Fifth Grade Science Projects (157 results)
Science Buddies' fifth grade science projects are the perfect way for fifth grade students to have fun exploring science, technology, engineering, and math (STEM). Our fifth grade projects are written and tested by scientists and are specifically created for use by students in the fifth grade. Students can choose to follow the science experiment as written or put their own spin on the project.
For a personalized list of science projects, fifth graders can use the Science Buddies Topic Selection Wizard. The wizard asks students to respond to a series of simple statements and then uses their answers to recommend age-appropriate projects that fit their interests.
If you have seen any of the "Star Wars" movies, then you probably remember when Jedi knights like Luke Skywalker and Obi-Wan Kenobi used "The Force" to push, pull, and even throw objects — including some helpless battle droids. Have you ever wished you could do that in real life? In this robotics project, you will build and program a LEGO® robot that you can push and pull using an "invisible force" — almost like a real Jedi! We make no promise that you will be taking down the… Read more
Landslides are powerful geological events that happen suddenly, causing fear in people who live in areas with unstable hills, slopes, and cliff sides. Landslides damage the surrounding habitat and can destroy homes in their path. But what causes landslides? Can slides happen on any slope, or do slopes have to have certain characteristics, such as a steep angle and a specific material mass? In this geology science project, you will learn about the different types of landslides and the… Read more
Ever wonder why it is harder to keep your balance with a heavy backpack on? Or why it is difficult to make a toddler's sippy cup tip over? Maybe you are the kind of person who wonders about circus balancing acts and would like to learn how to ride a bike on a rope. Or perhaps you want to know how to make your toy car less prone to toppling over when racing through a sharp curve. In this science project you can learn about balance using marshmallows, skewers, and toothpicks. Sticky, yummy… Read more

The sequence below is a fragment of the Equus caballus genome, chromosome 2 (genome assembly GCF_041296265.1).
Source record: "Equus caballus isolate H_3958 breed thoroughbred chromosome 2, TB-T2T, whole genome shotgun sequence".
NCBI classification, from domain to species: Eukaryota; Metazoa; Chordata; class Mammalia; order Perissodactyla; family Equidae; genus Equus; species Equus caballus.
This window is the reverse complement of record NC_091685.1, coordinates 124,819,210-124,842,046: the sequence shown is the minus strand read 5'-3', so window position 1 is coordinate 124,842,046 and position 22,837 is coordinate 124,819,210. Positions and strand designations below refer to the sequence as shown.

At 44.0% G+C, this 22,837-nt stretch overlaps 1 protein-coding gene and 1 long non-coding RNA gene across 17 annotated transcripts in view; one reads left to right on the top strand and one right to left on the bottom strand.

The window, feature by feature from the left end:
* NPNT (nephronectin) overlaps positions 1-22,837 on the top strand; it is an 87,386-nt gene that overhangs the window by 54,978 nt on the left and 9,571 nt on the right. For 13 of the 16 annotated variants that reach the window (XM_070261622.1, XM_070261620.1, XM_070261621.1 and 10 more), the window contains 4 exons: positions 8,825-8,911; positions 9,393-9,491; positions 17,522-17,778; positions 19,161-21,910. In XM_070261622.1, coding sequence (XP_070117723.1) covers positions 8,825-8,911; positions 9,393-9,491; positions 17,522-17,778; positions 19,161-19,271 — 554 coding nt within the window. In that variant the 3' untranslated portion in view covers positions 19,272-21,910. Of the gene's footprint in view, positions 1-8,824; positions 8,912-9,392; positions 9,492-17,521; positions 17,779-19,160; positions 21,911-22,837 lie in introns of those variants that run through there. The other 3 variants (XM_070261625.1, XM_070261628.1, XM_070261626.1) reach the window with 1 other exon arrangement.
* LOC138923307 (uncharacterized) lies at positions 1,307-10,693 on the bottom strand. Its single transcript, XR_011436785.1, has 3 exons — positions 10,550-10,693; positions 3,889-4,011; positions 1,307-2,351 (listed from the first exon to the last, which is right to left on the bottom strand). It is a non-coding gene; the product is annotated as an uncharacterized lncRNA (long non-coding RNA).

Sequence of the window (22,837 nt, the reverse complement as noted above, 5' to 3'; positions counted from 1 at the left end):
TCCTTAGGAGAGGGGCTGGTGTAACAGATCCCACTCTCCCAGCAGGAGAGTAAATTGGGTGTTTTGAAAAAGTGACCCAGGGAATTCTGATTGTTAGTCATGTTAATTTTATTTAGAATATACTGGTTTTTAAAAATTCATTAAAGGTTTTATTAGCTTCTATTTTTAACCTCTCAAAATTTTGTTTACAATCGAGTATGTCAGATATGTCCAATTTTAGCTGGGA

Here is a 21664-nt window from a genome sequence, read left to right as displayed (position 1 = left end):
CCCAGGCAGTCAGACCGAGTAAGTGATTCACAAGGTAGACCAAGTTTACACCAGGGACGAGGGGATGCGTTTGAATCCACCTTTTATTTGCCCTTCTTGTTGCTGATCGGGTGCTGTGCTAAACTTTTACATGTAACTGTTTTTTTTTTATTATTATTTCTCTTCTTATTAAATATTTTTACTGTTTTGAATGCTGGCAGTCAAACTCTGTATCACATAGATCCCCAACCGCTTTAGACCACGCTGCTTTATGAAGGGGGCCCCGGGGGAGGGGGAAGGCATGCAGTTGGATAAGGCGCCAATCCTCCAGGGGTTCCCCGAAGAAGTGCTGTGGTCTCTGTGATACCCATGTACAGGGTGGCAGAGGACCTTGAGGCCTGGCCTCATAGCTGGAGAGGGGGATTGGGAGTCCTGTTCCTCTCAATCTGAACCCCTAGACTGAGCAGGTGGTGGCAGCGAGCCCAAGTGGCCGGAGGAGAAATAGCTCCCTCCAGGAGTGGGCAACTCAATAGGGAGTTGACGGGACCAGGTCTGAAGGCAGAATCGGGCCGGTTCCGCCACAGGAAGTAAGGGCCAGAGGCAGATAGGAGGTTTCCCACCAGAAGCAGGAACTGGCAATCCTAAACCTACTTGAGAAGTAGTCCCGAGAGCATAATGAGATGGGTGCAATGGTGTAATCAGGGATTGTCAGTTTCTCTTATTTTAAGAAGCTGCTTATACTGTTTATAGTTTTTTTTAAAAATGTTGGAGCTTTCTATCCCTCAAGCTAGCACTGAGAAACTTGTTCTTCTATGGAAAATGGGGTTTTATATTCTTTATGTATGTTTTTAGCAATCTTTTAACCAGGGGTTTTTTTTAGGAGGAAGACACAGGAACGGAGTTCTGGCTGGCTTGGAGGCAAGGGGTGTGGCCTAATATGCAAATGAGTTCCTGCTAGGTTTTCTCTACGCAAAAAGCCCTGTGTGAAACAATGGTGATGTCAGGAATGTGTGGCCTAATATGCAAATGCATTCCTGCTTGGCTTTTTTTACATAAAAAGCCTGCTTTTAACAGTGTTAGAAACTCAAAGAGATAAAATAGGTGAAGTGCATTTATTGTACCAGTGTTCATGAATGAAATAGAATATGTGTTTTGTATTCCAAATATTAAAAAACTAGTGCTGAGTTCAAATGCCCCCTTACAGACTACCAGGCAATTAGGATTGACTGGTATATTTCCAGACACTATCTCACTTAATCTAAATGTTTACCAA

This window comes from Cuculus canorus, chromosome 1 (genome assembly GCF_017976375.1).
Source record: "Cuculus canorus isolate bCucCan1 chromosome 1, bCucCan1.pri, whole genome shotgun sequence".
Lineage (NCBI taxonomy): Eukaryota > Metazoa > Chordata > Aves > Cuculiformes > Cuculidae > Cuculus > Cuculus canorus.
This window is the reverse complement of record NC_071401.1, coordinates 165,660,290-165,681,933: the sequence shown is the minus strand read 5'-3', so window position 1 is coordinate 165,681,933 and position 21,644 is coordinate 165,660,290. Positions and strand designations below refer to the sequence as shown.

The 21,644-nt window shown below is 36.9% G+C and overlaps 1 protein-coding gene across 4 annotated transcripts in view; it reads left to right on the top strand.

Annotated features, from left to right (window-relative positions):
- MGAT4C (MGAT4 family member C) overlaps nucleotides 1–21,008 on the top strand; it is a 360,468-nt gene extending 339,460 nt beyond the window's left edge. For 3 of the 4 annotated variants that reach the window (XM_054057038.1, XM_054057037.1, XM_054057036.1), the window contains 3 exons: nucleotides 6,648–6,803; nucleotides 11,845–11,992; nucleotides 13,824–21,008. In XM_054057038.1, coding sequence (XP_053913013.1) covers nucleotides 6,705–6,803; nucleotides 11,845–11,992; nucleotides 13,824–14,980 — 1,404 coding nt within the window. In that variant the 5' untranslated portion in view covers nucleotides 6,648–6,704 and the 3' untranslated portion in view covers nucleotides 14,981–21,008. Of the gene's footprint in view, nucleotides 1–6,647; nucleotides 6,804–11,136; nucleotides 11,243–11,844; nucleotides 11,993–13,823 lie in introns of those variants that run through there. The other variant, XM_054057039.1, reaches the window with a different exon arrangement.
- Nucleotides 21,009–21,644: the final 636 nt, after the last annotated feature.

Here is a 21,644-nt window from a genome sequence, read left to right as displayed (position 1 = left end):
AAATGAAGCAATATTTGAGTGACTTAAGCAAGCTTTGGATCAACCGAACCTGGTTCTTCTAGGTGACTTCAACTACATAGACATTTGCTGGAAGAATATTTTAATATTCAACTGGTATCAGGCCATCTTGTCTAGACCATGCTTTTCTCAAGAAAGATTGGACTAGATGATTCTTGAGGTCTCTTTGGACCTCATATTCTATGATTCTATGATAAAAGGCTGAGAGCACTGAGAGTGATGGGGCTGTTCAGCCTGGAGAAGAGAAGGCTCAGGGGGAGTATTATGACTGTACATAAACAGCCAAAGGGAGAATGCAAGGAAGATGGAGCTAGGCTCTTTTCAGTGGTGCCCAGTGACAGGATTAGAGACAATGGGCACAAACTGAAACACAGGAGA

Imagine how cool it would be to build a robot hand that could grasp a ball or pick up a toy. In this robotics engineering project, you will learn how to use drinking straws, sewing thread, and a little glue to make a remarkably lifelike and useful robot hand. What will you design your robot hand to do? Pick up a can? Move around a ping pong ball? It is up to you! With these starting instructions, you can design any type of hand. You will simulate human finger anatomy as the basis for a… Read more
Most of us live in areas where sources of water exist nearby as oceans, rivers, lakes, ponds, streams, reservoirs, wells, or even underground streams. But in some places, like the desert, water is hard to find and a precious resource. In this environmental engineering science project, you will investigate one way that people living in arid regions can collect water inexpensively: dew traps. Read more
Can you imagine designing and building a space telescope the size of a tennis court? Believe it or not, that is someone's job! Engineers are hard at work on the James Webb Space Telescope, or JWST. This telescope has the potential to enable astronomers to see light from when the Universe was first formed. No one knows what amazing discoveries this might lead to. However, to make the telescope work properly, engineers have to overcome a lot of challenges. In this science project, you can… Read more
Do you enjoy playing video games? Do you like the challenge of reaching a difficult game level and scoring lots of points? Video games include many graphic elements that are great to watch, but did you know that not only sighted people enjoy video games? Blind and visually impaired players can also play video games by relying on sound cues — the pings, pops, bangs, and bursts of music that make a game fun or exciting. When building a game that will be accessible to differently abled… Read more
What do plants need to grow? Most of us would answer that they need light, air, water, and soil. But by using a process called hydroponics, you can grow plants without soil! How does it work? Try this project and see for yourself! Read more
What do you consider creepy? Clowns? Zombies? Video game characters with jerky movement? In 1970, a roboticist by the name of Masahiro Mori suggested that people are "creeped out" by robots that are almost, but not exactly, humanlike. He called this phenomena the uncanny valley. But researchers are still exploring and defining the uncanny valley. In this science project, you can do your own exploration—just try not to creep your friends out too badly! Read more
Living in the industrialized world, like the United States, we are fortunate because we don't have to worry about the quality of our drinking water. Your community has the means to clean and provide water to you. But in many parts of the world, people don't have this luxury. Whether it is due to war or poverty, the lack of clean water leads to many health and social problems. In this environmental engineering science project, you will learn about different methods to filter out impurities in… Read more
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